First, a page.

Lisa Jackson, the former Environmental Protection Agency administrator who used a fake name and private email address to conduct official business, is now criticizing the Trump administration’s EPA for being “non-transparent.”
Jackson, who is now the vice president of environment, policy, and social initiatives at Apple, criticized EPA administrator Scott Pruitt at a tech event on Tuesday in San Francisco.
“The EPA hasn’t changed. There is a leadership change, which is beyond politics, in my mind,” Jackson said. “EPA has been run by Democrats, and by Republicans, but it’s never in its history—and it’s 40 plus years old—been run by someone who seems to be determined to do the one thing that could destroy its credibility, which is make it non-transparent.”
“Every EPA administrator has committed to trying to regulate transparently, and we don’t have that commitment anymore,” she said. “So, it’s not the EPA, it’s that the leadership has decided to move away from the transparency that assures people that their health and their communities come first, rather than somebody else’s bottom line.”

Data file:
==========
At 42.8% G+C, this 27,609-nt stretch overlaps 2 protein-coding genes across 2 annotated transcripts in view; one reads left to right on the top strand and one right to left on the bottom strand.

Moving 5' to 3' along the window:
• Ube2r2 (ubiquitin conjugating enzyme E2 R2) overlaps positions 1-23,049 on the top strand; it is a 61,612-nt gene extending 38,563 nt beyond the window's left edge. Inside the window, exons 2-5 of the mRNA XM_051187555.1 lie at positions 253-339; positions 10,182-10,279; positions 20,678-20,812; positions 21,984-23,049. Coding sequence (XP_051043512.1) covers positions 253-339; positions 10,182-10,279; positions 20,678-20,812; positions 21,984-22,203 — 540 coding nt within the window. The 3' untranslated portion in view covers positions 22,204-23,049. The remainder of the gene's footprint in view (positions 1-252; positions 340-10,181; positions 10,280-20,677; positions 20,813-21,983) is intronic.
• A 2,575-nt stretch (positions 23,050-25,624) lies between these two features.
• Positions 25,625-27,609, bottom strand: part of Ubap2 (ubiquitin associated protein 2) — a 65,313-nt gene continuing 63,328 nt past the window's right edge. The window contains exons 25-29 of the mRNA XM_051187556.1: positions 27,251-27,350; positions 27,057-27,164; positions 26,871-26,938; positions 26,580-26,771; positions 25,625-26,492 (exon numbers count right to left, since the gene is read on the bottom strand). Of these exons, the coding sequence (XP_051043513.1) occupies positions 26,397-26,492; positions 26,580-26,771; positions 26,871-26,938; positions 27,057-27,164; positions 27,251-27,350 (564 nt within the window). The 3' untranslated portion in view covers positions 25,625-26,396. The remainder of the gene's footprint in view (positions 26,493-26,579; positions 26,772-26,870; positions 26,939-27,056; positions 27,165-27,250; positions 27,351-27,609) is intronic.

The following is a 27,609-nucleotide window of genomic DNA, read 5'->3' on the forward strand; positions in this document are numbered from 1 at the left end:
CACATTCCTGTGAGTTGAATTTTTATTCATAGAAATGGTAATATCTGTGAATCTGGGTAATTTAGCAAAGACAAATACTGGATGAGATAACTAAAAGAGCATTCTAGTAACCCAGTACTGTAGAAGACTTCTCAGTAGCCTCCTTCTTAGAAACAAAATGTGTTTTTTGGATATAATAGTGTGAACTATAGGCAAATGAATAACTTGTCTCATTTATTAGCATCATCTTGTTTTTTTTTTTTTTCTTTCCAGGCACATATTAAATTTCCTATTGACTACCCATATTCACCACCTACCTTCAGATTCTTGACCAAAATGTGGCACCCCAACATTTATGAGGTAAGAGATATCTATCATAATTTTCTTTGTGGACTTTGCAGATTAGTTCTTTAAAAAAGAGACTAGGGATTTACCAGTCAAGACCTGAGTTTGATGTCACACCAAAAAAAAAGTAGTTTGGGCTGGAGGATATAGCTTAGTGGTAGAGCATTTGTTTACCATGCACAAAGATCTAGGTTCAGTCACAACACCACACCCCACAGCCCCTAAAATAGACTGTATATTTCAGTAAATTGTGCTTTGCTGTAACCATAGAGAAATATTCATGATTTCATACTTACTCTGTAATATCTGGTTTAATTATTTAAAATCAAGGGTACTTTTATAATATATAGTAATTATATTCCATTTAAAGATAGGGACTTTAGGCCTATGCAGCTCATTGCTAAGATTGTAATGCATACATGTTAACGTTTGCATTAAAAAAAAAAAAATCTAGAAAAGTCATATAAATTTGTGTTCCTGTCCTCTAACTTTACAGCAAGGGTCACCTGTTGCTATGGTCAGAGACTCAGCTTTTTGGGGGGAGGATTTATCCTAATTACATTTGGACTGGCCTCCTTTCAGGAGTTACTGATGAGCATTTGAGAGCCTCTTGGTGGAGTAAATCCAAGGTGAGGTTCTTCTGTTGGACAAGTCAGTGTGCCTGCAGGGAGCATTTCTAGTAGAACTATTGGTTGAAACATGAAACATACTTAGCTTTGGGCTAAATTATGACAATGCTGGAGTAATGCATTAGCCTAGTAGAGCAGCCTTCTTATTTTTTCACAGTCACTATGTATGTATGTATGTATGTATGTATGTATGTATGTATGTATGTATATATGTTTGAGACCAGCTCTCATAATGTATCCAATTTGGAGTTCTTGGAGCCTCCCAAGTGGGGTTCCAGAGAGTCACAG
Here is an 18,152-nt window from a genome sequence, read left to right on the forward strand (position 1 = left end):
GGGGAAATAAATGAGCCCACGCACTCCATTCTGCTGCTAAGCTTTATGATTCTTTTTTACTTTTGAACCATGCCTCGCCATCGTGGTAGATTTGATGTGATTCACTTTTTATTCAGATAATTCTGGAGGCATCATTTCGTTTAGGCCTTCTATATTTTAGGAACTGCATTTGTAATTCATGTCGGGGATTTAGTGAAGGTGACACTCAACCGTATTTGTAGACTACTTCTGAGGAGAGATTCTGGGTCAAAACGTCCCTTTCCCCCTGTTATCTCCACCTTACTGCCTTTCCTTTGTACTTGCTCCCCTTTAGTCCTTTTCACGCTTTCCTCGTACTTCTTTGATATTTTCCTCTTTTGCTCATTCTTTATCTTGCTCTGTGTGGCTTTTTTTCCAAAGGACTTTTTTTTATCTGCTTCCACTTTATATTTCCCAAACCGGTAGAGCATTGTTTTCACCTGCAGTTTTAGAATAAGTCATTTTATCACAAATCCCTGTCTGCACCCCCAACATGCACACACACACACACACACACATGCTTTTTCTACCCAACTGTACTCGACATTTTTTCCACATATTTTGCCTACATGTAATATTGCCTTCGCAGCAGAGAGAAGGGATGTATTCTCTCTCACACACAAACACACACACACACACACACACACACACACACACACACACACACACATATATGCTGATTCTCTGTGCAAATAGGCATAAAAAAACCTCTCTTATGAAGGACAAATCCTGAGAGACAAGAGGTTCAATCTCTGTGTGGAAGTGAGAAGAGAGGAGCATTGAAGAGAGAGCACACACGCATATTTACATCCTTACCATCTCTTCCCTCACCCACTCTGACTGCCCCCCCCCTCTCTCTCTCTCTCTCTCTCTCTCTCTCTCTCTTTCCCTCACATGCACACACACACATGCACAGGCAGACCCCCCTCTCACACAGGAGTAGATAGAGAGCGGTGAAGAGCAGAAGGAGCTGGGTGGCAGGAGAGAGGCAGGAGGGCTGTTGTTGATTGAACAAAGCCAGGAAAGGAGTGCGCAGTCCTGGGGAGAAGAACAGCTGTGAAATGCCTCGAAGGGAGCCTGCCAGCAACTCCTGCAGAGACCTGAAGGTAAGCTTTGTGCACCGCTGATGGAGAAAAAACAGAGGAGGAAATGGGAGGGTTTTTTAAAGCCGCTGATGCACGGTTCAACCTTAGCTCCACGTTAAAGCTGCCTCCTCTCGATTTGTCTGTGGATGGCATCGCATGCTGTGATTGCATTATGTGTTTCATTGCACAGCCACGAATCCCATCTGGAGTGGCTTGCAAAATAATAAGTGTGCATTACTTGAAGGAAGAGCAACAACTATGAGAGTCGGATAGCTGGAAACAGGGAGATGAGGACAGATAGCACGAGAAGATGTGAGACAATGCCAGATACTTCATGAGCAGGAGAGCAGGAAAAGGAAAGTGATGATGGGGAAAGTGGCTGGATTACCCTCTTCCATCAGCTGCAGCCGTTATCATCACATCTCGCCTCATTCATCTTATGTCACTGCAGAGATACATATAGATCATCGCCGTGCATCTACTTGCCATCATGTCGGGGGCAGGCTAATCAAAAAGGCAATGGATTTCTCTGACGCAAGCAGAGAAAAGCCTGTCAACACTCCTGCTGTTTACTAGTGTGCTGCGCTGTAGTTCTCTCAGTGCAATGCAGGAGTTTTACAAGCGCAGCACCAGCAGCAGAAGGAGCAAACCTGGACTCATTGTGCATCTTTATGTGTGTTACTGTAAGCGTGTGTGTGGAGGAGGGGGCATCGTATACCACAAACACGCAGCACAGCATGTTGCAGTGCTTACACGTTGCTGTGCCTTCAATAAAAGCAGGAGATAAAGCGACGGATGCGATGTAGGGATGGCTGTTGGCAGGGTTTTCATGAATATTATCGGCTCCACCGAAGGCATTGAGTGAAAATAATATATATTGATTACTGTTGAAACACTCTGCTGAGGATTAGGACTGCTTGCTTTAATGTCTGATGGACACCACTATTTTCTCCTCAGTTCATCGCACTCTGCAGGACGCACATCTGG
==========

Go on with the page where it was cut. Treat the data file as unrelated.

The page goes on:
Jackson led the EPA from 2009 until 2013. Under her leadership she used the fictional alias “Richard Windsor” to conduct agency business.
The EPA even awarded “Richard Windsor,” who was named after Jackson’s family dog, with technology training certificates, including a certificate showing the fake person to be a “scholar of ethical behavior.”
Jackson’s use of the alias and multiple email addresses raised questions that she was trying to avoid open records and transparency laws. Jackson also used a private email account to talk to lobbyists.
The “Richard Windsor” scandal and the EPA receiving a failing grade on transparency from the Center for Effective Government led the Guardian to ask: “Is the EPA having a transparency crisis?”
Jackson is now responsible for “addressing climate change” at Apple. The company’s CEO Tim Cook strongly criticized President Donald Trump’s decision to leave the Paris climate change agreement.
Jackson’s comments came at a “Disrupt San Francisco” event, which was hosted by TechCrunch. She also compared the EPA’s work to that of national defense work at the Pentagon.
“The Environmental Protection Agency is, to me, is an extension of the Department of Defense,” she said. “It protects something really important in this country, which is a huge competitive advantage, which is we have clean air to breathe, and water to drink, and land to develop and build on, and recreate in.”
(via: Free Beacon)